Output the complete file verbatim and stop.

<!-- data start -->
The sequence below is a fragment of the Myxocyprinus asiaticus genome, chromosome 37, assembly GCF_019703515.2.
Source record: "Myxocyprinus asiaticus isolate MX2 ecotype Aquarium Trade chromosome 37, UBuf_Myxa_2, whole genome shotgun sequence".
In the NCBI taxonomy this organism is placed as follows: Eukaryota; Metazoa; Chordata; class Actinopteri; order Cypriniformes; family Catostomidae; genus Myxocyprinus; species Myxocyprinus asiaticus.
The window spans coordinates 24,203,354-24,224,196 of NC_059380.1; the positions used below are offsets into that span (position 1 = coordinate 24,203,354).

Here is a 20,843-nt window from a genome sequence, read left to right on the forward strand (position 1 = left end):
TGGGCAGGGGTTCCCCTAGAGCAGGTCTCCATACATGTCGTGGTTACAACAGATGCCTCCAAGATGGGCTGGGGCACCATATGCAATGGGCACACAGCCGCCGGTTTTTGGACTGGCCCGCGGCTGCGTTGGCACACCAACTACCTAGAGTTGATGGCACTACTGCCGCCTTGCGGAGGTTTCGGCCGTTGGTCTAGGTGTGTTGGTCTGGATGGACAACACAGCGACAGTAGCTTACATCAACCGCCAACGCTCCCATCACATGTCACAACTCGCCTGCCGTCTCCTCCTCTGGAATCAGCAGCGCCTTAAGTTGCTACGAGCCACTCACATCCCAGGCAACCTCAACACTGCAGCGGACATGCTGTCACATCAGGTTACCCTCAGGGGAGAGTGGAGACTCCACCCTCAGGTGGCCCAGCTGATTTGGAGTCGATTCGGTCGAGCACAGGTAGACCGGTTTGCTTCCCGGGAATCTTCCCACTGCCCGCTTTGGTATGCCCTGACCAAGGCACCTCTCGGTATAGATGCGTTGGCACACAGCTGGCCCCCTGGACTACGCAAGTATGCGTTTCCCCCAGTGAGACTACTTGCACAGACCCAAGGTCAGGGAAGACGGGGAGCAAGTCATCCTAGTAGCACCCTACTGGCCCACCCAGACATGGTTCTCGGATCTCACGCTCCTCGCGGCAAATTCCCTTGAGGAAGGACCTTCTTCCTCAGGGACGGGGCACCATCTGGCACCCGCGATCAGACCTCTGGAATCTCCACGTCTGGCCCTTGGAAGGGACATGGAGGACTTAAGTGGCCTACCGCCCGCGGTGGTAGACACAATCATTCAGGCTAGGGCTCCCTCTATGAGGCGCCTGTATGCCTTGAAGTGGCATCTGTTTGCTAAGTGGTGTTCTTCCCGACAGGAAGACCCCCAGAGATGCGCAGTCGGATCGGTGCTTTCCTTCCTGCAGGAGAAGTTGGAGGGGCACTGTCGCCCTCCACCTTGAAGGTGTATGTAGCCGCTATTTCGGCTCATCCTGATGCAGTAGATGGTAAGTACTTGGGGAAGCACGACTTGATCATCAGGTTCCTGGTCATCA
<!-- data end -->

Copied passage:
The sequence below is a fragment of the Myxocyprinus asiaticus genome, chromosome 37, assembly GCF_019703515.2.
Source record: "Myxocyprinus asiaticus isolate MX2 ecotype Aquarium Trade chromosome 37, UBuf_Myxa_2, whole genome shotgun sequence".
In the NCBI taxonomy this organism is placed as follows: Eukaryota; Metazoa; Chordata; class Actinopteri; order Cypriniformes; family Catostomidae; genus Myxocyprinus; species Myxocyprinus asiaticus.
The window spans coordinates 24,203,354-24,224,196 of NC_059380.1; the positions used below are offsets into that span (position 1 = coordinate 24,203,354).

Here is a 20,843-nt window from a genome sequence, read left to right on the forward strand (position 1 = left end):
TGGGCAGGGGTTCCCCTAGAGCAGGTCTCCATACATGTCGTGGTTACAACAGATGCCTCCAAGATGGGCTGGGGCACCATATGCAATGGGCACACAGCCGCCGGTTTTTGGACTGGCCCGCGGCTGCGTTGGCACACCAACTACCTAGAGTTGATGGCACTACTGCCGCCTTGCGGAGGTTTCGGCCGTTGGTCTAGGTGTGTTGGTCTGGATGGACAACACAGCGACAGTAGCTTACATCAACCGCCAACGCTCCCATCACATGTCACAACTCGCCTGCCGTCTCCTCCTCTGGAATCAGCAGCGCCTTAAGTTGCTACGAGCCACTCACATCCCAGGCAACCTCAACACTGCAGCGGACATGCTGTCACATCAGGTTACCCTCAGGGGAGAGTGGAGACTCCACCCTCAGGTGGCCCAGCTGATTTGGAGTCGATTCGGTCGAGCACAGGTAGACCGGTTTGCTTCCCGGGAATCTTCCCACTGCCCGCTTTGGTATGCCCTGACCAAGGCACCTCTCGGTATAGATGCGTTGGCACACAGCTGGCCCCCTGGACTACGCAAGTATGCGTTTCCCCCAGTGAGACTACTTGCACAGACCCAAGGTCAGGGAAGACGGGGAGCAAGTCATCCTAGTAGCACCCTACTGGCCCACCCAGACATGGTTCTCGGATCTCACGCTCCTCGCGGCAAATTCCCTTGAGGAAGGACCTTCTTCCTCAGGGACGGGGCACCATCTGGCACCCGCGATCAGACCTCTGGAATCTCCACGTCTGGCCCTTGGAAGGGACATGGAGGACTTAAGTGGCCTACCGCCCGCGGTGGTAGACACAATCATTCAGGCTAGGGCTCCCTCTATGAGGCGCCTGTATGCCTTGAAGTGGCATCTGTTTGCTAAGTGGTGTTCTTCCCGACAGGAAGACCCCCAGAGATGCGCAGTCGGATCGGTGCTTTCCTTCCTGCAGGAGAAGTTGGAGGGGCACTGTCGCCCTCCACCTTGAAGGTGTATGTAGCCGCTATTTCGGCTCATCCTGATGCAGTAGATGGTAAGTACTTGGGGAAGCACGACTTGATCATCAGGTTCCTGGTCATCA